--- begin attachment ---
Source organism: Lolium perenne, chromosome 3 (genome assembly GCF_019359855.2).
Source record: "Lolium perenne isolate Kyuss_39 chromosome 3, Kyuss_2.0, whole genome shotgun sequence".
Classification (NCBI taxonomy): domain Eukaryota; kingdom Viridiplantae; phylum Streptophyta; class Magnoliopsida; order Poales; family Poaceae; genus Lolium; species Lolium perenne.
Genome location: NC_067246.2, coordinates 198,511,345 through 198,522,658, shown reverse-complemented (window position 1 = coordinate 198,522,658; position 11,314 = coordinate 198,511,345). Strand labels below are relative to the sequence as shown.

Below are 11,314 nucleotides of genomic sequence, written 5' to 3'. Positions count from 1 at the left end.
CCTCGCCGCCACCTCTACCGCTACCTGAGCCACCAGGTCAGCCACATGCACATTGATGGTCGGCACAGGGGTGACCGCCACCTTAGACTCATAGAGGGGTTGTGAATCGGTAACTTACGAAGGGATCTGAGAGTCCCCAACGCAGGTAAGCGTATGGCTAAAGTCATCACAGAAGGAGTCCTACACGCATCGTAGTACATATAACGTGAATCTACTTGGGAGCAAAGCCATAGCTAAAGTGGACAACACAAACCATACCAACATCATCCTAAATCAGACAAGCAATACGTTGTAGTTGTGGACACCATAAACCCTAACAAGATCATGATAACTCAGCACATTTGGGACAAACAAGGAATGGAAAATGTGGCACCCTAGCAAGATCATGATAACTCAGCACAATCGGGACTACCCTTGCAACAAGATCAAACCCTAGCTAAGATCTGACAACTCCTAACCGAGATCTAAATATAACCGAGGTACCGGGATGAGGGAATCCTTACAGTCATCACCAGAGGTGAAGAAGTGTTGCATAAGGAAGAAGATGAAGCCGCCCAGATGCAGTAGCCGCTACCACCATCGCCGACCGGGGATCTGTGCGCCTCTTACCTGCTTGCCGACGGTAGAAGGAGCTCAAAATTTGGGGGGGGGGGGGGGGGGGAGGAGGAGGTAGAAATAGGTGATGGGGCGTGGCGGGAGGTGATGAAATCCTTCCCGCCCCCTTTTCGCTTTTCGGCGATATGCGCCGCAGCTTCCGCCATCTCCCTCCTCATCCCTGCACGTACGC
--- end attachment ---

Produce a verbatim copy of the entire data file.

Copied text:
Source organism: Lolium perenne, chromosome 3 (genome assembly GCF_019359855.2).
Source record: "Lolium perenne isolate Kyuss_39 chromosome 3, Kyuss_2.0, whole genome shotgun sequence".
Classification (NCBI taxonomy): domain Eukaryota; kingdom Viridiplantae; phylum Streptophyta; class Magnoliopsida; order Poales; family Poaceae; genus Lolium; species Lolium perenne.
Genome location: NC_067246.2, coordinates 198,511,345 through 198,522,658, shown reverse-complemented (window position 1 = coordinate 198,522,658; position 11,314 = coordinate 198,511,345). Strand labels below are relative to the sequence as shown.

Below are 11,314 nucleotides of genomic sequence, written 5' to 3'. Positions count from 1 at the left end.
CCTCGCCGCCACCTCTACCGCTACCTGAGCCACCAGGTCAGCCACATGCACATTGATGGTCGGCACAGGGGTGACCGCCACCTTAGACTCATAGAGGGGTTGTGAATCGGTAACTTACGAAGGGATCTGAGAGTCCCCAACGCAGGTAAGCGTATGGCTAAAGTCATCACAGAAGGAGTCCTACACGCATCGTAGTACATATAACGTGAATCTACTTGGGAGCAAAGCCATAGCTAAAGTGGACAACACAAACCATACCAACATCATCCTAAATCAGACAAGCAATACGTTGTAGTTGTGGACACCATAAACCCTAACAAGATCATGATAACTCAGCACATTTGGGACAAACAAGGAATGGAAAATGTGGCACCCTAGCAAGATCATGATAACTCAGCACAATCGGGACTACCCTTGCAACAAGATCAAACCCTAGCTAAGATCTGACAACTCCTAACCGAGATCTAAATATAACCGAGGTACCGGGATGAGGGAATCCTTACAGTCATCACCAGAGGTGAAGAAGTGTTGCATAAGGAAGAAGATGAAGCCGCCCAGATGCAGTAGCCGCTACCACCATCGCCGACCGGGGATCTGTGCGCCTCTTACCTGCTTGCCGACGGTAGAAGGAGCTCAAAATTTGGGGGGGGGGGGGGGGGGGAGGAGGAGGTAGAAATAGGTGATGGGGCGTGGCGGGAGGTGATGAAATCCTTCCCGCCCCCTTTTCGCTTTTCGGCGATATGCGCCGCAGCTTCCGCCATCTCCCTCCTCATCCCTGCACGTACGC